Friday, 25 January 2008
Prime Minister Stephenson King Thursday said his government is anxious to have the Caribbean Court of Justice (CCJ) established as St Lucia’s final court as he attempted to clear the air on a previous statement made about the regional court.
In a press statement King explained that a recent comment made to the media in Dominica that the Privy Council had served St. Lucia well, has been interpreted by some to mean that St. Lucia is in no hurry to join the CCJ.
Speaking to reporters during an Organisation of Eastern Caribbean States (OECS) summit last week, King said: "My government has always had the view, even when we were in opposition, that we should proceed cautiously with sub scri ption and participation in the CCJ ... It simply means that as a new government there is need for cautious acceptance of the intention of the CCJ".
However, in his statement released Thursday, King said St Lucia is anxious to have the CCJ constituted as the country’s final Court of Appeal but the constitution of St. Lucia provides for certain procedures to be followed, including parliamentary approval before this can be done.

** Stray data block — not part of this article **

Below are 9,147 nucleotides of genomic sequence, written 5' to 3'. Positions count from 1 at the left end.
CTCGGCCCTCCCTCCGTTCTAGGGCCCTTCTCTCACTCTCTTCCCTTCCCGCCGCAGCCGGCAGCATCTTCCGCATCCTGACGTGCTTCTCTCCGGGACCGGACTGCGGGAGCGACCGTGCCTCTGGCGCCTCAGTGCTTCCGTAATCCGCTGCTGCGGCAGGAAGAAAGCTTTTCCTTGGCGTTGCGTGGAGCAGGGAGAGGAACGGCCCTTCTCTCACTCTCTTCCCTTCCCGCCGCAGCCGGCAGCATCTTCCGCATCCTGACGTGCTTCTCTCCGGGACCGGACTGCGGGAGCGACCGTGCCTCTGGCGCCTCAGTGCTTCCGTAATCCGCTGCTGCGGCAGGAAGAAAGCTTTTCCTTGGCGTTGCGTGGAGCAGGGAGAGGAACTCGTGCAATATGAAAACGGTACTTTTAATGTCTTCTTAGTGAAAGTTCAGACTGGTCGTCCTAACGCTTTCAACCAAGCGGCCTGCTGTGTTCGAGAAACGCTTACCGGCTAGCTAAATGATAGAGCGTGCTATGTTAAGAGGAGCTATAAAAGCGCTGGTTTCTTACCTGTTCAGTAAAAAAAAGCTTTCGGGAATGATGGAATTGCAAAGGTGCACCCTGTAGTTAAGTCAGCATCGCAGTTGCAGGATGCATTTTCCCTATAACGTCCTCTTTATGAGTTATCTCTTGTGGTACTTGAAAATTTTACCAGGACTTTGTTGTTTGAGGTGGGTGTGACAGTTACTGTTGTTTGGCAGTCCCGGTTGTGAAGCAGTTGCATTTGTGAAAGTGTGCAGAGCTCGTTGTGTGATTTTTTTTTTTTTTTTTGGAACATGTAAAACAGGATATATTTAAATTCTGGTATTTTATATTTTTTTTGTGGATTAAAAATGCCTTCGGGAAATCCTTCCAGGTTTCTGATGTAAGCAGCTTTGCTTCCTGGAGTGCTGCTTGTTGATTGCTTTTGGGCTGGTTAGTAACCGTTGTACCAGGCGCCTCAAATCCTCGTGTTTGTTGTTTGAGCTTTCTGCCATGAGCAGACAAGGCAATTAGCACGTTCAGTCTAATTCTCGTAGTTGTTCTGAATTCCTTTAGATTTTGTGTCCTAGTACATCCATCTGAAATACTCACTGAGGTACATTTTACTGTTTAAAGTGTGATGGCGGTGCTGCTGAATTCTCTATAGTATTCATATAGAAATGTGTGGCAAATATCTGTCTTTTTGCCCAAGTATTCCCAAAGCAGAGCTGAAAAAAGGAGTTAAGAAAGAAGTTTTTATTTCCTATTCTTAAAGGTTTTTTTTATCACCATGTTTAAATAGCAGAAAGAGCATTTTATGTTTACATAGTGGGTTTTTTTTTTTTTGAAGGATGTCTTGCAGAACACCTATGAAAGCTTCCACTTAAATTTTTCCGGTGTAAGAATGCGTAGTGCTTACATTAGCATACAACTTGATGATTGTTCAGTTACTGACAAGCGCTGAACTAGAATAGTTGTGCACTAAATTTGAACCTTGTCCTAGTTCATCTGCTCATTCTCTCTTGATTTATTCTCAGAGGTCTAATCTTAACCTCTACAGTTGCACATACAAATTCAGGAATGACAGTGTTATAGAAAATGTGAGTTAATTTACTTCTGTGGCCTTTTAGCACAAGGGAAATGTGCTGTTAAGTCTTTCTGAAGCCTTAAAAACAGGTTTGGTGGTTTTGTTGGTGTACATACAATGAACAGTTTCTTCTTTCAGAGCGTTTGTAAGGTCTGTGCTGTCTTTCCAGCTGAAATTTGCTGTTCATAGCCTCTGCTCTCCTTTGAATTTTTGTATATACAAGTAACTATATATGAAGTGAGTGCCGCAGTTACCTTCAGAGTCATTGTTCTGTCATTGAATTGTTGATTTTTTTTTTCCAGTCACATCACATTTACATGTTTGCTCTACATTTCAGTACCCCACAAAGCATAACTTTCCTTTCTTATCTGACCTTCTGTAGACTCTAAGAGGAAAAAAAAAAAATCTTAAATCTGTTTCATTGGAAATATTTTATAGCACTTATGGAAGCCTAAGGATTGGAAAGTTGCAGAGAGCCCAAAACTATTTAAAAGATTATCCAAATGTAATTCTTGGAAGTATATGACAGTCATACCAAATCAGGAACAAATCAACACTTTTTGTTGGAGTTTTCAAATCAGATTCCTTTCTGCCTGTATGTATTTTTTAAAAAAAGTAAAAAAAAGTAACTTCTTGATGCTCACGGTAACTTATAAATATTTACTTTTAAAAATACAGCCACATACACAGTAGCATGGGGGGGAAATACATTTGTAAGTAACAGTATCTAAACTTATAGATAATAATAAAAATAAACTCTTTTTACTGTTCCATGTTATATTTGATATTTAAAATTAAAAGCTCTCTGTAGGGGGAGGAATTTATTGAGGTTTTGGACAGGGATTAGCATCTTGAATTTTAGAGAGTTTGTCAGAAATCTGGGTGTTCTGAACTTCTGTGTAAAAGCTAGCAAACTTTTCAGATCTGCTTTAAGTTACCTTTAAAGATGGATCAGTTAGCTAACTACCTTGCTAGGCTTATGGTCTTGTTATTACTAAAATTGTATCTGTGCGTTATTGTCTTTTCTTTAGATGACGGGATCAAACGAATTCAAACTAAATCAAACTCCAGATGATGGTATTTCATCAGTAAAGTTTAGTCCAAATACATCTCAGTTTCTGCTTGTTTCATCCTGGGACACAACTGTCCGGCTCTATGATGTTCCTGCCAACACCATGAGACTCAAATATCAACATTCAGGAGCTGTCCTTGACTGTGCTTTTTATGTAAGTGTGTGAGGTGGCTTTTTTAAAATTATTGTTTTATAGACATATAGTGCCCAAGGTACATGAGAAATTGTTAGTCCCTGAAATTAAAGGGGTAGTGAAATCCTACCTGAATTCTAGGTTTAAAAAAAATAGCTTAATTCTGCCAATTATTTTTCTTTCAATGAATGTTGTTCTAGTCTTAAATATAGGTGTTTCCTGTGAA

"I wish to inform the public both here and abroad that my government has already commenced discussion on possible ways in which those constitutional requirements can be addressed so that the CCJ can become St. Lucia’s final Court of Appeal in civil and criminal matters in due course," he noted.
King said that St. Lucia is already part of the CCJ and his government has taken no decision to the contrary. "The fact is that St. Lucia has already signed on to the agreement establishing the CCJ which is based in Trinidad and Tobago.
"The CCJ functions as an international court with jurisdiction in relation to the interpretation of the treaty establishing the Caribbean Community (CARICOM) and to decide on disputes that may arise between member states of CARICOM.
"This is the original jurisdiction of the CCJ, however, the institution does not yet have the second jurisdiction that is to serve as a final Court of Appeal in respect of civil and criminal matters. This implies that criminal appeals must still be referred to the Privy Council," he noted.
King’s position, as outlined last week, had drawn condemnation from Opposition Leader Dr Kenny Anthony, whose administration was in office when the CCJ was established.